Portland, Ore., June 2. Because so many vacant lots have been plowed up and converted into vegetable gardens in this section of the country, circuses touring the northwest will have difficulty in finding ground on which to pitch their tents.

6/6/1917 New York Clipper



   Washington, June 9. Circuses have been hard hit these days by the requisites of the war and are, therefore, delighted at the latest action of the Senate Finance Committee, in adopting an amendment to the war tax bill, providing for the exception of circuses and theatrical companies from the mileage and transportation tax if they own their own railway rolling stock. The proposed transportation tax is 3 per cent on freight and 5 per cent on passenger travel, but those circuses and theatrical companies that own their own railway cars will not have to pay it.

13/6/1917 New York Clipper







   A misapprehension exists among a large number of men who are affected by the Military Service (Review of Exemptions) Act as regards the time during which they may apply to the local tribunal for exemptions. All such application must be made within thirty days after the date of issue of the statutory notice calling them up for re-examination, and not within thirty days – which brings them out of date – of the date of examination of the calling-up notice to the colours.




   After reading the figures in a recent issue of the “World’s Fair” of what Showland has done for outside charities, then the very poor amount so far raised to assist Showland’s own people, has made me wonder what is wrong, and I can’t help thinking, JUST INDIFFERENCE, because it is our own people. It cannot be lack of generosity, as the figures of what has been given to outsiders disprove that. Although not personally known to many travellers, I have always taken the deepest interest in all their affairs since the commencement of the “World’s Fair,” and watched the generous help given to those in trouble from North Wales, West of England, and other places, to travellers who have suffered. Then look how well we have done in giving the Showland’s ambulances, and the capital amount for our splendid boys to the Soldiers’ and Sailors’ Buffet at Victoria Station. Then, to me, put greatest and most deserving fund of all, the Showland’s Benevolent Fund, I expect to see beat them all, and to my surprise and disappointment up to now it has done practically nothing. It has often been stated there are 70,000 people in Showland, but put it, say, at 10,000, and if all had only given one shilling each, the sum of £500 would have been realised. Yet, somehow, the men don’t seem to see the necessity for something like this, so now I am making an appeal to all the women of Showland to give me their assistance and see what we can do, as I think it is the first time the women have been asked to do something by themselves, and I should like to be able to show the men the lead for once. I am afraid it is the women who suffer chiefly when the pinch of poverty is felt, as the husbands and sons can get out into the world and in that way forget for a time, but the woman has to stay in the wagon or house and just wait and do the best she can, often going without things herself so that the others may have a little more.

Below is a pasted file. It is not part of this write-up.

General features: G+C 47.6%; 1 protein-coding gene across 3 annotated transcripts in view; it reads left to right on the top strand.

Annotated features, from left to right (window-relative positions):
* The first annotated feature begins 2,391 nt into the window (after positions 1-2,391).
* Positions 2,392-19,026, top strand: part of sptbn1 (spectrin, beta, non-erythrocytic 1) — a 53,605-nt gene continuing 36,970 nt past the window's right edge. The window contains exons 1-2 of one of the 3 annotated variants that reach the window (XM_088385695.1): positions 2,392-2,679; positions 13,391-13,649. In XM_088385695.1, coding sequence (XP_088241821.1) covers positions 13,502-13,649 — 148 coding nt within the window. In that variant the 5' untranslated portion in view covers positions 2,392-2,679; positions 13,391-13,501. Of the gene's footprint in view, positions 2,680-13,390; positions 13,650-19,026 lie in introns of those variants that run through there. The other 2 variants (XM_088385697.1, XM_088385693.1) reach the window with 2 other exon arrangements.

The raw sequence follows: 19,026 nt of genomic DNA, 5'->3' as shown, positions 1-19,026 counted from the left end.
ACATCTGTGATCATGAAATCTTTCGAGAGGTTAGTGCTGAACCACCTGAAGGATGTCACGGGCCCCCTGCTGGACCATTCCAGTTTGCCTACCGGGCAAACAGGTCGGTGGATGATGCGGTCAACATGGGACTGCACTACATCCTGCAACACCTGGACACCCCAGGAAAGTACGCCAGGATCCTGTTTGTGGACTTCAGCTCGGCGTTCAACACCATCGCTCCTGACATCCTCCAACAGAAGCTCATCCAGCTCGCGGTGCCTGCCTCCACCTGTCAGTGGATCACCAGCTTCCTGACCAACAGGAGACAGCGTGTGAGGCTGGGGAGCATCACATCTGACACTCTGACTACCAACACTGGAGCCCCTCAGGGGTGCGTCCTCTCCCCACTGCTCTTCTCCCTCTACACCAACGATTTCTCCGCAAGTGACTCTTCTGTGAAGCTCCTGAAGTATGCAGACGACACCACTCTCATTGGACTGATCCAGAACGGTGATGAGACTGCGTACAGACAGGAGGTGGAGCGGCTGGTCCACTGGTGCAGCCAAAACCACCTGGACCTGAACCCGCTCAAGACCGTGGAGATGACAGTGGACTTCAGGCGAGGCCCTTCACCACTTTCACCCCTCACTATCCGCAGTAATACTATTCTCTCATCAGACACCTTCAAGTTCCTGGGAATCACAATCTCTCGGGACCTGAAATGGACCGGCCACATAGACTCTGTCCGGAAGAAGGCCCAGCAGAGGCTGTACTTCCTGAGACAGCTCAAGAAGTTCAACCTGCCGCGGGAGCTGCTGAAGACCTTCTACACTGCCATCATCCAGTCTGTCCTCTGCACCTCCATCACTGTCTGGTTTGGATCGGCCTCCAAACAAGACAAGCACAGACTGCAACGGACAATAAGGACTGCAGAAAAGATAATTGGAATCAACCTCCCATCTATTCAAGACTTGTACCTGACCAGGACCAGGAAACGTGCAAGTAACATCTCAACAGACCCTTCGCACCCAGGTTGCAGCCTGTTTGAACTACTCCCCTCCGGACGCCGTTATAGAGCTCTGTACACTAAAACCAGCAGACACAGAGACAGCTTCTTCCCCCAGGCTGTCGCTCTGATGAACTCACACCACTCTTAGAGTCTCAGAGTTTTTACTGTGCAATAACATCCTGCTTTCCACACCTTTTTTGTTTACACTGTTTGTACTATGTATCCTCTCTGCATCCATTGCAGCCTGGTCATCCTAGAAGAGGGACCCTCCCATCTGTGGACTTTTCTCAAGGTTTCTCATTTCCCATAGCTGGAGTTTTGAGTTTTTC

I should like to see women do something to assist this fund as I feel they will be in the majority who will need assistance after the end of this awful war, and also will, in time, be called upon to assist in dispensing the funds. Feeling all this as I do, I wish to appeal to the women of Showland to help to get £100. So are there 2,000 women who will give one shilling each?

   I will start the Women’s Fund with one hundred shillings and the amount aimed at will soon be realised if some readers would take it upon themselves to make a collection on any fair ground where they may be located.

3/11/1917 The World’s Fair